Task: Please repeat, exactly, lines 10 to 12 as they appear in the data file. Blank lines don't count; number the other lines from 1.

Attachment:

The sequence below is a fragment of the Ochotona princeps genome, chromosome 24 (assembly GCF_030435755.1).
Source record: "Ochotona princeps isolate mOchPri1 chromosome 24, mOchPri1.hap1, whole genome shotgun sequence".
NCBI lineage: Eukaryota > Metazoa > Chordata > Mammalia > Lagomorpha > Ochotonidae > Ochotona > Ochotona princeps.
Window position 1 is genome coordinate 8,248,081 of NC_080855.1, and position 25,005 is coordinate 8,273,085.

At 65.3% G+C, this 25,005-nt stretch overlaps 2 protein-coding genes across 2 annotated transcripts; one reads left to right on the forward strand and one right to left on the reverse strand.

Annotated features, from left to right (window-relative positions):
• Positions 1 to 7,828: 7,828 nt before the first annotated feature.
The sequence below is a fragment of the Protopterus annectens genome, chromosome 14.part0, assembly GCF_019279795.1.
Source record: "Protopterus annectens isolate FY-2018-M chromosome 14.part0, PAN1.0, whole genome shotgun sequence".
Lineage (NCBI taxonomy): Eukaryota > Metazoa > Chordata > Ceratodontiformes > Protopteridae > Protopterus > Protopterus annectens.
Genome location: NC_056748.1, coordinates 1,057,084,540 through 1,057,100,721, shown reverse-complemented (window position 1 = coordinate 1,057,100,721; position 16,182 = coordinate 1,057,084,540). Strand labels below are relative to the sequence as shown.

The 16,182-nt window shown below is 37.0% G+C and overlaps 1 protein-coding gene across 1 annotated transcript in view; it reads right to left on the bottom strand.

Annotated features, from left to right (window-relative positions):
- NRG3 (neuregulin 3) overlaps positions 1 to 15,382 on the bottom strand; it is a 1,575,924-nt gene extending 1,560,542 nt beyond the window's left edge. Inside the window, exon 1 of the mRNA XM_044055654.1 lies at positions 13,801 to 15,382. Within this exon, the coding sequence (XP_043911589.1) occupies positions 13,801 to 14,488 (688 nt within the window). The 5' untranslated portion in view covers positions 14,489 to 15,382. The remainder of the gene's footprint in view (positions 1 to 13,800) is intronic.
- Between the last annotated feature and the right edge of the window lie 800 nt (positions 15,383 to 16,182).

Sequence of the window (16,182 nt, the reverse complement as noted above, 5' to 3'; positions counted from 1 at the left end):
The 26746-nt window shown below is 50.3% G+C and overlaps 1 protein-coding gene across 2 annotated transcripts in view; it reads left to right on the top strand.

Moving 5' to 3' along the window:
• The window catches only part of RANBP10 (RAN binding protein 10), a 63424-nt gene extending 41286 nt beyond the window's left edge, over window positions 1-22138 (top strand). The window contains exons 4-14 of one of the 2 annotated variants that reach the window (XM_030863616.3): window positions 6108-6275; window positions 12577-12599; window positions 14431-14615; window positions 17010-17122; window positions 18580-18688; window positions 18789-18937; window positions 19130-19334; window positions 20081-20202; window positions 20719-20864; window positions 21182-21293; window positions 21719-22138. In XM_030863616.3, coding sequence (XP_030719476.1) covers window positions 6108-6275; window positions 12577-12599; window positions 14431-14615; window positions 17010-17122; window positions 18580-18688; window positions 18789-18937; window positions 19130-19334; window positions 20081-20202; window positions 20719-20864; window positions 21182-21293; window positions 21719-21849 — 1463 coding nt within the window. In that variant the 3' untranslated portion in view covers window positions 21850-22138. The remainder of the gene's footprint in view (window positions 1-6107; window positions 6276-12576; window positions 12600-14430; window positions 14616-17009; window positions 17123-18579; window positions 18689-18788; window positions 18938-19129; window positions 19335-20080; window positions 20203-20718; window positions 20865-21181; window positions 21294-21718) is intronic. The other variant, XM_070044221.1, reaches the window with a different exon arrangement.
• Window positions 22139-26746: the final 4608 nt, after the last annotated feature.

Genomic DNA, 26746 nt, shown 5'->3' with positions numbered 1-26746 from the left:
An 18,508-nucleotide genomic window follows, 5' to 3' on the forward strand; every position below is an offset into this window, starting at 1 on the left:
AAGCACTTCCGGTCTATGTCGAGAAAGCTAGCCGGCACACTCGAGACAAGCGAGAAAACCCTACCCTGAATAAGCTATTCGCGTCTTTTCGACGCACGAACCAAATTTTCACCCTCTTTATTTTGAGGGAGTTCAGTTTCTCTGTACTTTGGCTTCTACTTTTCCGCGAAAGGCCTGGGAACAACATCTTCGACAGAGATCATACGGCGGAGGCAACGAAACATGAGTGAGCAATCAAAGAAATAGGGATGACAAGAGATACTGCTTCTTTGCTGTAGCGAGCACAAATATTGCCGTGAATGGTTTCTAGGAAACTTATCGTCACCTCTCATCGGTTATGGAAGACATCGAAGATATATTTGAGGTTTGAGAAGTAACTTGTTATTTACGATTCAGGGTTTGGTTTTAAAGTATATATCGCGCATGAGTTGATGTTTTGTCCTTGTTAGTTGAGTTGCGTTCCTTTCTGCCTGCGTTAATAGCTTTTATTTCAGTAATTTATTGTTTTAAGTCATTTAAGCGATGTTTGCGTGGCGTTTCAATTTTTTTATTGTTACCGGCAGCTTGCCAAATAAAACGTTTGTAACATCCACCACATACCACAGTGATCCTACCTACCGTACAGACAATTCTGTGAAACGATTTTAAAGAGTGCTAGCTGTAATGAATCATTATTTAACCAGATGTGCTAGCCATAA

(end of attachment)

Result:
Lineage (NCBI taxonomy): Eukaryota > Metazoa > Chordata > Ceratodontiformes > Protopteridae > Protopterus > Protopterus annectens.
Genome location: NC_056748.1, coordinates 1,057,084,540 through 1,057,100,721, shown reverse-complemented (window position 1 = coordinate 1,057,100,721; position 16,182 = coordinate 1,057,084,540). Strand labels below are relative to the sequence as shown.

The 16,182-nt window shown below is 37.0% G+C and overlaps 1 protein-coding gene across 1 annotated transcript in view; it reads right to left on the bottom strand.